The opinion of the court was delivered by: Samuel Der-yeghiayan, District Judge
This matter is before the court on Defendant Studio Moderna SA and Defendant Top Shop TV, LLC's (collectively referred to as "Moderna") motion to dismiss Counts I and III of the complaint, and on Plaintiff Arcadia Group Brands Limited and Plaintiff Arcadia Group (USA) Limited's (collectively referred to as "Arcadia") motion to dismiss or strike Counts I and II of the counterclaim. For the reasons stated below, Moderna's motion to dismiss is denied and Arcadia's motion to dismiss is granted.
Arcadia contends that it owns the mark "TOPSHOP" (Mark), which is used on a women's fashion brand based in the United Kingdom. Arcadia allegedly has been selling its TOPSHOP brand to United States customers since 1998. In 2002, Moderna allegedly registered a TOP SHOP TV mark to sell retail merchandise. Arcadia contends that it objected to Moderna's registration and petitioned to have the registration and application cancelled. In 2004, Arcadia and Moderna allegedly entered into an agreement (Agreement) under which Moderna agreed not use the Mark for certain brand articles of clothing, footwear or headgear in any country. According to Arcadia, in 2010 Moderna violated the Agreement when it began using the Mark to sell women's clothing to customers in the United States on Moderna's topshoptv.com website. Arcadia contends that Moderna's alleged activities will mislead and/or confuse customers as to the origin of products and that the use of the Mark by Moderna will dilute the reputation of Arcadia's brand as fashion-forward and of high quality, and will tarnish the reputation of Arcadia's TOP SHOP brand.
Arcadia includes in its complaint trademark infringement claims brought under the Lanham Act, 15 U.S.C. § 1051 et seq. (Count I), false designation of origin claims (Count II), trademark dilution claims (Count III), deceptive trade practices claims (Count IV), Illinois Consumer Fraud and Deceptive Business Practices Act, 815 ILCS 505/1, et seq. claims (Count V), common law trademark infringement and unfair competition claims (Count VI), a cybersquatting claim (Count VII), a breach of contract claim (Count VIII), and a claim for declaratory relief (Count IX).
Moderna filed a counter claim, contending that Arcadia is engaging in overreaching, anti-competitive efforts to restrict Moderna's ability to function in the United States market through assertion of non-existent rights under the Mark. Moderna contends that Arcadia does not have superior rights over of the Mark in the United States. Moderna includes in the counterclaim a claim for declaratory relief (Count I), trademark misuse claims (Count II), and a claim seeking the cancellation of Arcadia's trademark registrations (Count III).
Moderna moves to dismiss Counts I and III of the complaint and Arcadia moves to dismiss or strike Counts I and II of the counterclaim.
In ruling on a motion to dismiss brought pursuant to Federal Rule of Civil Procedure 12(b)(6) (Rule 12(b)(6)), a court must "accept as true all of the allegations contained in a complaint" and make reasonable inferences in favor of the plaintiff. Ashcroft v. Iqbal, 129 S.Ct. 1937, 1949 (2009)(stating that the tenet is "inapplicable to legal conclusions"); Thompson v. Ill. Dep't of Prof'l Regulation, 300 F.3d 750, 753 (7th Cir. 2002). To defeat a Rule 12(b)(6) motion to dismiss, "a complaint must contain sufficient factual matter, accepted as true, to state a claim to relief that is plausible on its face." Iqbal, 129 S.Ct. at 1949 (internal quotations omitted)(quoting in part Bell Atlantic Corp. v. Twombly, 550 U.S. 544, 570 (2007)). A complaint that contains factual allegations that are "merely consistent with a defendant's liability . . . stops short of the line between possibility and plausibility of entitlement to relief." Iqbal, 129 S.Ct. at 1949 (internal quotations omitted).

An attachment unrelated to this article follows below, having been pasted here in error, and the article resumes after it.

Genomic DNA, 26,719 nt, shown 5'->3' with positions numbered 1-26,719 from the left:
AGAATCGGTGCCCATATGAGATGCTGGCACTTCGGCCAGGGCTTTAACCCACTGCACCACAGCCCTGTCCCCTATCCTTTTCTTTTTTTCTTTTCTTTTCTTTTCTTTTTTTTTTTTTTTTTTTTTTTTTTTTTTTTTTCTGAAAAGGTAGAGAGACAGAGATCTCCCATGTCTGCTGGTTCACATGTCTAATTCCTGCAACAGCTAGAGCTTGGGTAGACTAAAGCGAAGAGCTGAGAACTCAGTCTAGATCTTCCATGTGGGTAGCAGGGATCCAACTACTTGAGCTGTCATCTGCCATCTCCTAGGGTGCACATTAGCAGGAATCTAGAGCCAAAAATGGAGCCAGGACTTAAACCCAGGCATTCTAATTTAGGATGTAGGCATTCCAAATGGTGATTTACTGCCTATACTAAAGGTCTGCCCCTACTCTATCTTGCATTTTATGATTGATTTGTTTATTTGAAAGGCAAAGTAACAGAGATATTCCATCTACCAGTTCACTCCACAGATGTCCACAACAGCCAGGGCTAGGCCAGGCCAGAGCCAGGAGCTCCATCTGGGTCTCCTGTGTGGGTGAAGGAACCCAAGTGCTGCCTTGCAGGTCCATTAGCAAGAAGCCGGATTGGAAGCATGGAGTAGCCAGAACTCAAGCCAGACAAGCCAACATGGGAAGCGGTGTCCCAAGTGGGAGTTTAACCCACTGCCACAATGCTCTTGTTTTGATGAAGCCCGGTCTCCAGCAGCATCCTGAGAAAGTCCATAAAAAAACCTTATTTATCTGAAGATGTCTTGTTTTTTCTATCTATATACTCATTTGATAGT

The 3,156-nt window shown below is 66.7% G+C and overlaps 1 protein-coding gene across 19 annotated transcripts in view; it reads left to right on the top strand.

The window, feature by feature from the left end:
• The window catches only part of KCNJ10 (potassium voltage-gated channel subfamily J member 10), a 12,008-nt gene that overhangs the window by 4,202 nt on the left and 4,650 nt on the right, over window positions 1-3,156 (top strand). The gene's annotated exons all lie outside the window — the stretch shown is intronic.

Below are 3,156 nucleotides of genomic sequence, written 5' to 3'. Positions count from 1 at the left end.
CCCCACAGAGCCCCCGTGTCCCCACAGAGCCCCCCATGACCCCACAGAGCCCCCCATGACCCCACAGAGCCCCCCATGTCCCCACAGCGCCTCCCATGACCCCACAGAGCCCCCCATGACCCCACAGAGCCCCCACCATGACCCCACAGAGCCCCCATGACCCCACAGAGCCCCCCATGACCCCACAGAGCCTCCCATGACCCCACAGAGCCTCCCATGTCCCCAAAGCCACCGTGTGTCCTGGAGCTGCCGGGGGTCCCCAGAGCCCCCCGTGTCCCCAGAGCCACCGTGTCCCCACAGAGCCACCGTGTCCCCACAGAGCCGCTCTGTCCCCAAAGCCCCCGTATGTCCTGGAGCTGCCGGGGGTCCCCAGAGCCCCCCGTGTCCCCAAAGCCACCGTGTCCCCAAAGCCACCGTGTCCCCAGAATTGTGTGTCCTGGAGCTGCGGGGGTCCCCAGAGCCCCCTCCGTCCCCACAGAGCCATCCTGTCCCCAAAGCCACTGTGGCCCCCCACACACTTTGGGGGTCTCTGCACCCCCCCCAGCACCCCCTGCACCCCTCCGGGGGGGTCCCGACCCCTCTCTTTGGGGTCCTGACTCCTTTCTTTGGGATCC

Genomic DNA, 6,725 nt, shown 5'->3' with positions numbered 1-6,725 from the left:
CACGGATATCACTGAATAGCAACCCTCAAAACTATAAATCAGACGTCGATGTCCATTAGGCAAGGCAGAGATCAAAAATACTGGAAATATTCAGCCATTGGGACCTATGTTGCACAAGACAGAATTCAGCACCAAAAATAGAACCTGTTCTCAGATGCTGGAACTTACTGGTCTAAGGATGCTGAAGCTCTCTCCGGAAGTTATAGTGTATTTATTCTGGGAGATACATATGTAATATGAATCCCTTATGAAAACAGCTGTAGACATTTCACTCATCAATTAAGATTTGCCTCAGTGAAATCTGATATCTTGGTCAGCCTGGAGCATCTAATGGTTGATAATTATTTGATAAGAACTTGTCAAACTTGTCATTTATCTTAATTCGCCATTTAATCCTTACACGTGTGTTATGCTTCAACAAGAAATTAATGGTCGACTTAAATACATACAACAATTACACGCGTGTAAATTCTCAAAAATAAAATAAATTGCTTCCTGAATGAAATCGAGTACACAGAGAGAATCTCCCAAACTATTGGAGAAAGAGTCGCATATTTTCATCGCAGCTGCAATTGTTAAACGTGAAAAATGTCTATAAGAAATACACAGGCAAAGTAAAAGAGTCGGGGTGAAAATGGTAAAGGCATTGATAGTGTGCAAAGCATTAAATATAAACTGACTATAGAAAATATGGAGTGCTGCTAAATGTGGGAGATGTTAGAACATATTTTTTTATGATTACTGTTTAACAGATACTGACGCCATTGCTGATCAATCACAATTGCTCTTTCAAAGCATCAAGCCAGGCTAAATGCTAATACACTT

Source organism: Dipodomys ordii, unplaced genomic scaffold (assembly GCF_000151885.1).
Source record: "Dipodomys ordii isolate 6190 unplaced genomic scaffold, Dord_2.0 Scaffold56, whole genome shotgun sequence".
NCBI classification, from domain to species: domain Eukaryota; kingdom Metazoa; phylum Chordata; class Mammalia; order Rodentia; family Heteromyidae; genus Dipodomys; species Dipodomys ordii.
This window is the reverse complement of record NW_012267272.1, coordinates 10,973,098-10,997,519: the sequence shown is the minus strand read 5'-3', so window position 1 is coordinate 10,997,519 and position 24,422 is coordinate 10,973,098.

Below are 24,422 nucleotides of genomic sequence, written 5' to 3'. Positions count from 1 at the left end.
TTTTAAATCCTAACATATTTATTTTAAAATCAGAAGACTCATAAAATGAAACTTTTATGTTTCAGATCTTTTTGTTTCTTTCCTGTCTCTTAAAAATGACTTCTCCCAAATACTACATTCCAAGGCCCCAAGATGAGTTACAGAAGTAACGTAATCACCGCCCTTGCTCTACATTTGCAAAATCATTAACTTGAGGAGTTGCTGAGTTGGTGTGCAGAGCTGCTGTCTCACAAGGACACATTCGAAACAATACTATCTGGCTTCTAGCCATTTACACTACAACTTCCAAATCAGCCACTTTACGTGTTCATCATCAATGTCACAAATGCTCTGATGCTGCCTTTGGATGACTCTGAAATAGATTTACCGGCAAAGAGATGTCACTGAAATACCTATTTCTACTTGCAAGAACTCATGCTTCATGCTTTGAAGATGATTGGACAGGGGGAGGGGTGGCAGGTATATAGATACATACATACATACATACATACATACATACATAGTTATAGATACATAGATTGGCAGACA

I. Moderna's Motion to Dismiss
Moderna moves to dismiss the trademark infringement claims (Count I) and the trademark dilution claims (Count III).
A. Trademark Infringement Claims (Count I)
Moderna argues that Arcadia's trademark infringement claims brought under the Lanham Act are improper because Arcadia's trademark registrations were not prior to Moderna's registration of its TOPSHOP TV mark. For a trademark infringement claim, a plaintiff must establish: (1) "that its mark is protected under the Lanham Act," and (2) "that the challenged mark is likely to cause confusion among consumers." Barbecue Marx, Inc. v. 551 Ogden, Inc., 235 F.3d 1041, 1043 (7th Cir. 2000). Moderna argues that Arcadia has failed to allege facts that plausibly suggest that it has a protectable mark. Moderna claims that it has shown that it has constructive use of the TOP SHOP TV mark dating back to October 14, 2002, the filing date of Moderna's intent to use application. Moderna contends that Arcadia has claimed a first use date prior to October 14, 2002, for only two of the eight registrations alleged in the complaint. A party can obtain "a protectable right in a trademark only through use of the mark in connection with its product" and "[t]he party who first appropriates the mark through use, and for whom the mark serves as a designation of source, acquires superior rights to it." Johnny Blastoff, Inc. v. Los Angeles Rams ...